The afternoon quickly turns into evening and we still have plenty to do! We all jump on the feed truck for the second feeding of the day and help Dad hand-load 18 bales, 120 pounds each, to feed our spring herd who are up on the hillside. The cows hear us coming when the diesel engine starts up towards the hill, and they coming running down to wait at the fence line. The girls get to ride on the flatbed and cut the bales open throwing the flakes to the cows. They love this job, especially Tiny.

The wind is picking up tonight and hay is flying everywhere as we throw flakes of hay but we’ve got the local country music station playing in the truck and all six of us our out there working together, our animals all look well-fed, happy, and healthy today, and that makes us pretty happy, too.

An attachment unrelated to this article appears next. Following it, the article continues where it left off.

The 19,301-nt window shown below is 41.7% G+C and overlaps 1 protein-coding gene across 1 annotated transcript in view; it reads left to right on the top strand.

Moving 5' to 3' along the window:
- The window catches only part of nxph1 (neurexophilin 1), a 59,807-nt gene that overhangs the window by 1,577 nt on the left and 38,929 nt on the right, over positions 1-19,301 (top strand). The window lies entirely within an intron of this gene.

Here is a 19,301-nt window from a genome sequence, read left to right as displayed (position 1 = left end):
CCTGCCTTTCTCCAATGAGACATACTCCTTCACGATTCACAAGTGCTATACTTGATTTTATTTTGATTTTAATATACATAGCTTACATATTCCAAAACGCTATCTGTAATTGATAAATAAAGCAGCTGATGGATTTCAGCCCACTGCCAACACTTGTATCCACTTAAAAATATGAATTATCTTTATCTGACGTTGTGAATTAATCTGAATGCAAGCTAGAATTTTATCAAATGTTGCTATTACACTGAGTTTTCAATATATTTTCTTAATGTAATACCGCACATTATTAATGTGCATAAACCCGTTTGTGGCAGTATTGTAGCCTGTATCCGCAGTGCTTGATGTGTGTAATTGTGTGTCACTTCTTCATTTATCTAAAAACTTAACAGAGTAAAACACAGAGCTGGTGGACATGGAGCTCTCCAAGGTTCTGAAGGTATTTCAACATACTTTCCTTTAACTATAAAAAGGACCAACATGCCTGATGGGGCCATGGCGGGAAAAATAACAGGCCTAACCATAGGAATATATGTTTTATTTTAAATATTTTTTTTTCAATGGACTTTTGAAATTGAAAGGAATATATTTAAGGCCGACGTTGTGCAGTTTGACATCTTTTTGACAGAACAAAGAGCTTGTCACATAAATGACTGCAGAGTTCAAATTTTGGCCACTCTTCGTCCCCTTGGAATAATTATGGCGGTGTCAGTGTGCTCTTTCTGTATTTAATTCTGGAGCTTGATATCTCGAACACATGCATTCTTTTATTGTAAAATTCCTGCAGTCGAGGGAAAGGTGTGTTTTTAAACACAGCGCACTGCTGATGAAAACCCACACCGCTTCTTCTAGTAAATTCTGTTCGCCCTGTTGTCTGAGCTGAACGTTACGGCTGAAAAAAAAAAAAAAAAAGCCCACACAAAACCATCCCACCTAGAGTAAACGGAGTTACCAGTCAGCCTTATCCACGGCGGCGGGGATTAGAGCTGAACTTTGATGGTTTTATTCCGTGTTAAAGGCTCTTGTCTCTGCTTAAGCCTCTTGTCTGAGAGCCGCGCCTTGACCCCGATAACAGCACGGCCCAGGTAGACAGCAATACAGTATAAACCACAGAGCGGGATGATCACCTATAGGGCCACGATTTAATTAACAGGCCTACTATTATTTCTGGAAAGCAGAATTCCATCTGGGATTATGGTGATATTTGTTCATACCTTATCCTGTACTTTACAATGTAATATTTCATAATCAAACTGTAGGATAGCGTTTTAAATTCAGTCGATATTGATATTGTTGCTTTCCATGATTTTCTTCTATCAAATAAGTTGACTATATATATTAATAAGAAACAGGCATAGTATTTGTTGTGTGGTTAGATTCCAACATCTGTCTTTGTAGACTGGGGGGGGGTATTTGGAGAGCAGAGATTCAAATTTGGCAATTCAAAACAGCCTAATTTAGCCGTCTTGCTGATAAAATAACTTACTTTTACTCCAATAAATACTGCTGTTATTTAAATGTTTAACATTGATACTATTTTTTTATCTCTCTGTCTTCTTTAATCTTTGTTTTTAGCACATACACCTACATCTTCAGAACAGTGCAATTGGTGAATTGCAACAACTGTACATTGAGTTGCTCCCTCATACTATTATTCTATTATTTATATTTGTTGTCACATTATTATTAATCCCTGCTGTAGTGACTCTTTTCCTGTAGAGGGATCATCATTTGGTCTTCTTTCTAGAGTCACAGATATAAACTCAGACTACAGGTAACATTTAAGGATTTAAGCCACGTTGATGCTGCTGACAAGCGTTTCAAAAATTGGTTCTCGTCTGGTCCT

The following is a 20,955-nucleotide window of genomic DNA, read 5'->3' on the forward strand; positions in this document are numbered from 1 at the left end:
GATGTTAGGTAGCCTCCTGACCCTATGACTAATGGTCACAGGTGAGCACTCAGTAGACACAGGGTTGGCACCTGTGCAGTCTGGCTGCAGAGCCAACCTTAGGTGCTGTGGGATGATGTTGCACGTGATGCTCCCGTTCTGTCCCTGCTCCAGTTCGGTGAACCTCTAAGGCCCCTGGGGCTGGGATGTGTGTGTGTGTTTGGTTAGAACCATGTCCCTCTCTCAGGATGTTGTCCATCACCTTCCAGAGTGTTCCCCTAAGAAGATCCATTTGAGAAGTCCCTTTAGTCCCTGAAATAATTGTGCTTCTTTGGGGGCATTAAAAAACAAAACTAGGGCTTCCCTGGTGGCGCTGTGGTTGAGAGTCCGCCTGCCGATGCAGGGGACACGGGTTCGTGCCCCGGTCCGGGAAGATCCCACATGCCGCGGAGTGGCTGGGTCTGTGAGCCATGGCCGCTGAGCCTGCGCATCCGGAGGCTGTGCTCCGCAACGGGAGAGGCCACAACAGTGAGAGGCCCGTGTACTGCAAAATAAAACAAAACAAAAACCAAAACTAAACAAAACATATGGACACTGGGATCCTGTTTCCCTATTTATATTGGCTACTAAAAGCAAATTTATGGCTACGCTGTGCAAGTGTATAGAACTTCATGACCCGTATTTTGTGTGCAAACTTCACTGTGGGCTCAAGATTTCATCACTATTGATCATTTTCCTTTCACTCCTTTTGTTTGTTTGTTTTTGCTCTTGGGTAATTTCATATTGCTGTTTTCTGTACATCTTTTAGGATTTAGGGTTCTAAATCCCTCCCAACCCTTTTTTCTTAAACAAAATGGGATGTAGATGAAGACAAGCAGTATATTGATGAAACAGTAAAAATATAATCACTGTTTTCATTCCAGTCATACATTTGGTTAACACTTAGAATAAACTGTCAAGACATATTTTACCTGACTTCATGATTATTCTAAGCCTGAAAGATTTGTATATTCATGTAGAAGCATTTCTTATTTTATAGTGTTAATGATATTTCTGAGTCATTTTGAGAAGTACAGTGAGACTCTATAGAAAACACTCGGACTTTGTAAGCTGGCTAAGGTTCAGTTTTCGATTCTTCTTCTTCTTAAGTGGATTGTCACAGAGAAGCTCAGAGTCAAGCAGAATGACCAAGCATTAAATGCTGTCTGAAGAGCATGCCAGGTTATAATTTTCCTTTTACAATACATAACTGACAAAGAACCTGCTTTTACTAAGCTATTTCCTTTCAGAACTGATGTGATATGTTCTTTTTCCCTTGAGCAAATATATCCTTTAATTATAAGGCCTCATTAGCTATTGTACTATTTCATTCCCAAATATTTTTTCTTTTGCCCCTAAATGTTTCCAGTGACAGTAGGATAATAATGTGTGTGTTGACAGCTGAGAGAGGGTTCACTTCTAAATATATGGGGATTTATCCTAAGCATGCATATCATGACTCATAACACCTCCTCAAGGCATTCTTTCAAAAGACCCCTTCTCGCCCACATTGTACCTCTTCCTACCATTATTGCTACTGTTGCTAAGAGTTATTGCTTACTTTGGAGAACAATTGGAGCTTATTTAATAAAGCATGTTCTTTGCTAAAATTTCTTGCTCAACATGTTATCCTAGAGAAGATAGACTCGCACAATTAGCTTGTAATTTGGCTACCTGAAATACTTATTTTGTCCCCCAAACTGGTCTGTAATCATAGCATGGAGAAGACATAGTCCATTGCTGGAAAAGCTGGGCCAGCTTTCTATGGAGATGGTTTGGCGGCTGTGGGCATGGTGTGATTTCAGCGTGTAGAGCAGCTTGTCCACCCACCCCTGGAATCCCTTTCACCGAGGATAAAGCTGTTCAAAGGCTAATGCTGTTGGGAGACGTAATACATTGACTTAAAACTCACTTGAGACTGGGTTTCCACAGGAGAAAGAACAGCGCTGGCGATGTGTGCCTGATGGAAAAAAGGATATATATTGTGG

Then the big girls get on four-wheelers to help herd the sheep in for the night to keep them safe from predators. And tonight there is excitement in the air since we’ve been seeing a bear on our game cameras up the mountain on the Dead Pile. And, yes, it is exactly what it sounds like!

It’s a sad fact but a real-life-on-a-ranch fact is that we have animals that die. We try our absolute best to give the best care possible to any animal that is sick, but sometimes it’s unavoidable that one dies. When they do, we haul them up the mountain to let nature take its course. We have motion sensor cameras on the Dead Pile to see what kind of wildlife we have up there on the ranch. And there has been a big black bear the last few nights – he even tried to eat the game camera off the tree and we got a good shot of the inside of his mouth!

Recently Francie and Maisie found a four and half foot rattlesnake by the Dead Pile. The kids are obsessed with all the wildlife at the ranch! It’s like Wild Kratts but in real life!

We have a rule around here, and that is that we feed and take care of our animals before ourselves. So we eat dinner usually late, sometimes VERY late! We use the slow cooker often so dinner will wait for us, but we don’t mind sitting on the porch and BBQ’ing up some hard-earned steaks, either. We cook our own meat and eat our own vegetables almost every night; it’s a treat and a fruit of our labor that feels well deserved, too.